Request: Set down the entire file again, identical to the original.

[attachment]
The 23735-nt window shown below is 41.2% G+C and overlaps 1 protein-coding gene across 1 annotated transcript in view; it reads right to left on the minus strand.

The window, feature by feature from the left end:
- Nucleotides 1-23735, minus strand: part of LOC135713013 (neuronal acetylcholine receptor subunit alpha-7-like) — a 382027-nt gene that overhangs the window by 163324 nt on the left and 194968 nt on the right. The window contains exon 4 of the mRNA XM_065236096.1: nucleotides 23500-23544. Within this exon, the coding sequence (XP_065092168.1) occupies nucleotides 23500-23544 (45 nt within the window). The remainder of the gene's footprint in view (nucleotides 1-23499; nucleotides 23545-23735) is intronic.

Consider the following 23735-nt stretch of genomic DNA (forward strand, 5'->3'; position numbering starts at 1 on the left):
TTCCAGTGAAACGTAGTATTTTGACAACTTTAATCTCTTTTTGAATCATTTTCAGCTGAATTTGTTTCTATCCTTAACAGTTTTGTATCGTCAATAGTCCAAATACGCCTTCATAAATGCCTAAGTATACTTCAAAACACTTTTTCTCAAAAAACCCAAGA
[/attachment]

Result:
The 23735-nt window shown below is 41.2% G+C and overlaps 1 protein-coding gene across 1 annotated transcript in view; it reads right to left on the minus strand.

The window, feature by feature from the left end:
- Nucleotides 1-23735, minus strand: part of LOC135713013 (neuronal acetylcholine receptor subunit alpha-7-like) — a 382027-nt gene that overhangs the window by 163324 nt on the left and 194968 nt on the right. The window contains exon 4 of the mRNA XM_065236096.1: nucleotides 23500-23544. Within this exon, the coding sequence (XP_065092168.1) occupies nucleotides 23500-23544 (45 nt within the window). The remainder of the gene's footprint in view (nucleotides 1-23499; nucleotides 23545-23735) is intronic.

Consider the following 23735-nt stretch of genomic DNA (forward strand, 5'->3'; position numbering starts at 1 on the left):
TTCCAGTGAAACGTAGTATTTTGACAACTTTAATCTCTTTTTGAATCATTTTCAGCTGAATTTGTTTCTATCCTTAACAGTTTTGTATCGTCAATAGTCCAAATACGCCTTCATAAATGCCTAAGTATACTTCAAAACACTTTTTCTCAAAAAACCCAAGA